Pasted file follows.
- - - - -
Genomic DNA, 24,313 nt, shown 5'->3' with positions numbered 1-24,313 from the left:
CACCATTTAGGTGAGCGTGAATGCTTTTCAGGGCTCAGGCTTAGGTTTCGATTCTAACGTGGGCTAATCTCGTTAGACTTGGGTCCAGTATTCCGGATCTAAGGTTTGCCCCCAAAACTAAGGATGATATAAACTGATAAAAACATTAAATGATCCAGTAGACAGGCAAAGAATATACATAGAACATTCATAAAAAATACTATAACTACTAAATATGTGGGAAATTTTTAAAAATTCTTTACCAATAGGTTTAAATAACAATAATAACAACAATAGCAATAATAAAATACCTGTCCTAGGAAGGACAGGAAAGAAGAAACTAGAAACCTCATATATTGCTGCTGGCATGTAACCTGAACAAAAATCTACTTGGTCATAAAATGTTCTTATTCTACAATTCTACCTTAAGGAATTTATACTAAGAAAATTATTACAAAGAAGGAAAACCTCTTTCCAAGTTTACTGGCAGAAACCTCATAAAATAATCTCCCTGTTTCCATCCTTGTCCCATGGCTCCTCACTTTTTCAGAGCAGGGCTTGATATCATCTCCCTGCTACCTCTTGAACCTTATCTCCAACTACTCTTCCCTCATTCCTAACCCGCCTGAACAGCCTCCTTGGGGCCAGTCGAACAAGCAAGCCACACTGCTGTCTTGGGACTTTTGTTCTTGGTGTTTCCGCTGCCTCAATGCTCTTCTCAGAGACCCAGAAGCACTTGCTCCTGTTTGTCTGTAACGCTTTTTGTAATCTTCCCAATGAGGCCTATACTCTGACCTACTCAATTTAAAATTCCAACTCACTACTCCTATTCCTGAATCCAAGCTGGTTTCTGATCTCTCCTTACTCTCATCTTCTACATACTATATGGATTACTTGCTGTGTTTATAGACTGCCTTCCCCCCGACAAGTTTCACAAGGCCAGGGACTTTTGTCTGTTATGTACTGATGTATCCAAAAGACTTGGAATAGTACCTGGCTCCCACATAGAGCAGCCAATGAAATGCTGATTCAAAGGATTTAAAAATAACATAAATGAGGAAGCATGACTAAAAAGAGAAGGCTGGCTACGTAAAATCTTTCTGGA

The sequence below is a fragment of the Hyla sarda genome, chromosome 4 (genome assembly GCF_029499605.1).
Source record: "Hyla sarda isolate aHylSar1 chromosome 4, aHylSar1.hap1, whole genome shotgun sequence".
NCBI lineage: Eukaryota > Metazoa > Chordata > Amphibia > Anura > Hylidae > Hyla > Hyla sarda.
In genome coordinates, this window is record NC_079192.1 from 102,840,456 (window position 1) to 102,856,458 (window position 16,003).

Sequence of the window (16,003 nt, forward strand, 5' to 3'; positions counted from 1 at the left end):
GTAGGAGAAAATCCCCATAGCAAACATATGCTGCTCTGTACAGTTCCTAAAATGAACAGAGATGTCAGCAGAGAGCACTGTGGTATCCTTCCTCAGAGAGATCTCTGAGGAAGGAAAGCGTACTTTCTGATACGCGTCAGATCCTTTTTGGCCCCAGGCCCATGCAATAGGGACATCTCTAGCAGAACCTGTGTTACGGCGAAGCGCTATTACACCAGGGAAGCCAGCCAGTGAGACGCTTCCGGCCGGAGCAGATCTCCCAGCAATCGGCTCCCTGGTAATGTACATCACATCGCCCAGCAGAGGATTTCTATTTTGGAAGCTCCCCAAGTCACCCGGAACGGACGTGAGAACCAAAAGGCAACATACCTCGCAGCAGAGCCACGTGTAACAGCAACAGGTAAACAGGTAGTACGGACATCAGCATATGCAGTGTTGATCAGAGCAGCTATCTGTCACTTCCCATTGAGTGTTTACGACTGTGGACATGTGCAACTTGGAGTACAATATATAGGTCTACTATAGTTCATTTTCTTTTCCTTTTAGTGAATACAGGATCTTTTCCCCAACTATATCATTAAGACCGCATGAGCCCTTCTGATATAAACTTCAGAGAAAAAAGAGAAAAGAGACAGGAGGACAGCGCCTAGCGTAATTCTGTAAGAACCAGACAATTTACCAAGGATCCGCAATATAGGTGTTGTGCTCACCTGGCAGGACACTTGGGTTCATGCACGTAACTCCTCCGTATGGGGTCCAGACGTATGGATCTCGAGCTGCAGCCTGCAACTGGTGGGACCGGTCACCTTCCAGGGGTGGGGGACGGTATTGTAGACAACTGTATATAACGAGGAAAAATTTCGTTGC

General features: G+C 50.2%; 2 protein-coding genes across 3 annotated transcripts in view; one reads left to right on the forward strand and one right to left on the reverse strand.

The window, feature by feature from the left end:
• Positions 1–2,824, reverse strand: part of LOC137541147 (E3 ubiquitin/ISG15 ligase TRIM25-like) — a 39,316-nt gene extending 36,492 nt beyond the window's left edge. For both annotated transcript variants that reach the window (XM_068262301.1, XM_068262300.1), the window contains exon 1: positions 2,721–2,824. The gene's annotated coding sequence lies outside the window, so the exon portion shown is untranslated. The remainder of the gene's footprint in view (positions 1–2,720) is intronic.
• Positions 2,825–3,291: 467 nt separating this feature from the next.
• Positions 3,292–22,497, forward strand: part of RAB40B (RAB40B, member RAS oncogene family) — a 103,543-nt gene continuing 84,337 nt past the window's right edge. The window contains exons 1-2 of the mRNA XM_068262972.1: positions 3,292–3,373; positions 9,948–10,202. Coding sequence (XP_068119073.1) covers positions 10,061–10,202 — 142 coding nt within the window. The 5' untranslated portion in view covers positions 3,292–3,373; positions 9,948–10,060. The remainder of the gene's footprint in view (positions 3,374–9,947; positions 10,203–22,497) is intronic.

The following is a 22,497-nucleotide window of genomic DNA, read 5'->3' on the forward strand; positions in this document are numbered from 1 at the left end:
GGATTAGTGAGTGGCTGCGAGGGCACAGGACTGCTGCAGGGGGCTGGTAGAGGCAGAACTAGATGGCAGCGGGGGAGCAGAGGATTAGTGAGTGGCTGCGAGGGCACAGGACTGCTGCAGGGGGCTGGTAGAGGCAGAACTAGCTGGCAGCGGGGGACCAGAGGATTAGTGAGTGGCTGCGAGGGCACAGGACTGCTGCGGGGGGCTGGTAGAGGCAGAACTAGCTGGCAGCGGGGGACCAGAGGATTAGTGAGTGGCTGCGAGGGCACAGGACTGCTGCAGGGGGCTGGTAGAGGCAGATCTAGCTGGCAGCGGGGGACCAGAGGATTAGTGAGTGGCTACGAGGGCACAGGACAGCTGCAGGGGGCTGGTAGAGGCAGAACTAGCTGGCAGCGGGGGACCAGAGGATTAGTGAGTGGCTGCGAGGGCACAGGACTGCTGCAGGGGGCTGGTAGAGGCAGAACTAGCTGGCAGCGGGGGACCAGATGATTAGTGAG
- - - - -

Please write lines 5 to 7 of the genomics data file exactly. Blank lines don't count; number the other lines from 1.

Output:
NCBI lineage: Eukaryota > Metazoa > Chordata > Amphibia > Anura > Hylidae > Hyla > Hyla sarda.
In genome coordinates, this window is record NC_079192.1 from 102,840,456 (window position 1) to 102,856,458 (window position 16,003).

Sequence of the window (16,003 nt, forward strand, 5' to 3'; positions counted from 1 at the left end):